Now that COVID-19 has taken a milder course, it has become common for people to mistake it with other illnesses like the flu or the common cold. People also confuse the symptoms of COVID-19 with dengue as well. The coronavirus infection is primarily spread by droplets produced when an infected person coughs, sneezes, or exhales. Dengue, on the other hand, is a viral ailment spread by mosquitoes. The first stages of both diseases have several symptoms. Understanding the fundamental similarities and differences between the two is essential because both diseases have the potential to be lethal.
Here’s all you need to know about the similarities and differences between dengue and covid, as reported by USA’s Centres for Disease Control and Prevention (CDC):
Dengue is caused as a result of being bitten by infected Aedes species mosquitoes. Whereas COVID-19 is transmitted from people through respiratory droplets that are spread when an infected person coughs or sneezes.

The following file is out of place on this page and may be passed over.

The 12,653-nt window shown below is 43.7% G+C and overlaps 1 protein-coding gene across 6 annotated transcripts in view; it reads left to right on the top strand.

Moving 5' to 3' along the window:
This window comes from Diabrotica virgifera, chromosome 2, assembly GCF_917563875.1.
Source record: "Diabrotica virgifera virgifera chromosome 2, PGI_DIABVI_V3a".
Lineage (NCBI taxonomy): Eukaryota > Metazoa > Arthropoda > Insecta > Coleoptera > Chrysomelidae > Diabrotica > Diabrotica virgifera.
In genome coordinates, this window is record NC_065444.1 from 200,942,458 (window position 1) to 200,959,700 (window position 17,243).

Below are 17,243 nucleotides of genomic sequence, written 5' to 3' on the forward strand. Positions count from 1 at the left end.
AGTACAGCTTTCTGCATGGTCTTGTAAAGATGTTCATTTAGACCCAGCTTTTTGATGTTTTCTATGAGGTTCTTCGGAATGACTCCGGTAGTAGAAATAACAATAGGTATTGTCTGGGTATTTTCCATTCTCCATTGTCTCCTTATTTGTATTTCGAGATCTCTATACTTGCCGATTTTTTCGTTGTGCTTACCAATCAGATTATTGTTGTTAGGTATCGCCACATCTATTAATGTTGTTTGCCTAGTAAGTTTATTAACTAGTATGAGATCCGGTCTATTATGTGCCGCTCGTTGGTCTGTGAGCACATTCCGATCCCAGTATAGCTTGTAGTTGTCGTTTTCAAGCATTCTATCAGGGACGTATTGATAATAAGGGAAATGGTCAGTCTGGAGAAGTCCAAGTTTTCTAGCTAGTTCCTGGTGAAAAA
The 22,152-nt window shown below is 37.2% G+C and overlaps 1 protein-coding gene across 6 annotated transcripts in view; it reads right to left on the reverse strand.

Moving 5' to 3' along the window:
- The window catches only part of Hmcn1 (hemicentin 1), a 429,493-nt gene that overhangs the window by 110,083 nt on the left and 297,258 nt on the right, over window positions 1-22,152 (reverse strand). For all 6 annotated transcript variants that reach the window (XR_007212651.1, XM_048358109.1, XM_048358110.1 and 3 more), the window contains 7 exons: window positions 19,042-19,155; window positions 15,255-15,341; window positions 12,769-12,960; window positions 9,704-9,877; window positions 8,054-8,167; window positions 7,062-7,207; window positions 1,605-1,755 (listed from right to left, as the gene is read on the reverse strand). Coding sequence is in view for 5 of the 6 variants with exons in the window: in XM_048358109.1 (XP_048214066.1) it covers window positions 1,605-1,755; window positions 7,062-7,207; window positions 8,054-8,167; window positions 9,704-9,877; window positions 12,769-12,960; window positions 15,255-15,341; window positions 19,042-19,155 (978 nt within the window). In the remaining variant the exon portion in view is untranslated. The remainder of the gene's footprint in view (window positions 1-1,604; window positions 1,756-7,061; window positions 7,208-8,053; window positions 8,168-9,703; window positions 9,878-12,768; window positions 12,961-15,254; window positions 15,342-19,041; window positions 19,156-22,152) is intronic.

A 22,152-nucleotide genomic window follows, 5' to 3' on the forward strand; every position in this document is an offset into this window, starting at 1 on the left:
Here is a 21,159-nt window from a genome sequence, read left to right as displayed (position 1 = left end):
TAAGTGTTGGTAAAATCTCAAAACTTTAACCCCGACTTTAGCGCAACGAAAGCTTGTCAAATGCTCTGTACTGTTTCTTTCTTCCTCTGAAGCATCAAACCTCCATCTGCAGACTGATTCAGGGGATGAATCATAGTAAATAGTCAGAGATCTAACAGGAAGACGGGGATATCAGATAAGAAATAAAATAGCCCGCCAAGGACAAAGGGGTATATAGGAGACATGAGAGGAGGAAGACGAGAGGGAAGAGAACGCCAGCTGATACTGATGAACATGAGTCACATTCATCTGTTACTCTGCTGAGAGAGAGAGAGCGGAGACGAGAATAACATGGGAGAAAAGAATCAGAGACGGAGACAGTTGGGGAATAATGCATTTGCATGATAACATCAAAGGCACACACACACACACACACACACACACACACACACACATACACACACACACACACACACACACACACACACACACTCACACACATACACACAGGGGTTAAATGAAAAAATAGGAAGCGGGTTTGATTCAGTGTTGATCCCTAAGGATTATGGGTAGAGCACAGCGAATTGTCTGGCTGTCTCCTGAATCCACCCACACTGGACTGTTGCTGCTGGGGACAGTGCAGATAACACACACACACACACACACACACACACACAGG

Both diseases have several similar symptoms such as fever, vomiting, nausea, and headache. To be sure about the illness, it is best if you get a diagnostic test.
Other symptoms of dengue include myalgia, rash, and leukopenia (low white blood count). Whereas if you have COVID-19, you might experience a cough, difficulty in breathing, fatigue, and loss of taste and smell. A sore throat, runny nose, congestion diarrhoea are some of the other key symptoms of COVID-19 infection.
Symptoms of dengue and COVID-19 in severity
If you have severe dengue then there could be plasma leakage, which could further lead to shock. There could be Fluid accumulation with respiratory distress, severe bleeding with thrombocytopenia or organ impairment with impaired consciousness.
For severe COVID-19 infection, people could have respiratory failure, multiorgan system dysfunction, shock, and dyspnoea. Additionally, the illness could also manifest in hypoxia.
According to the CDC, the incubation period for dengue can range from 3-10 to 5-7 days. Whereas for COVID-19, it can extend to 14 days. However, its median from exposure to symptoms onset ranges from 4-5 days.
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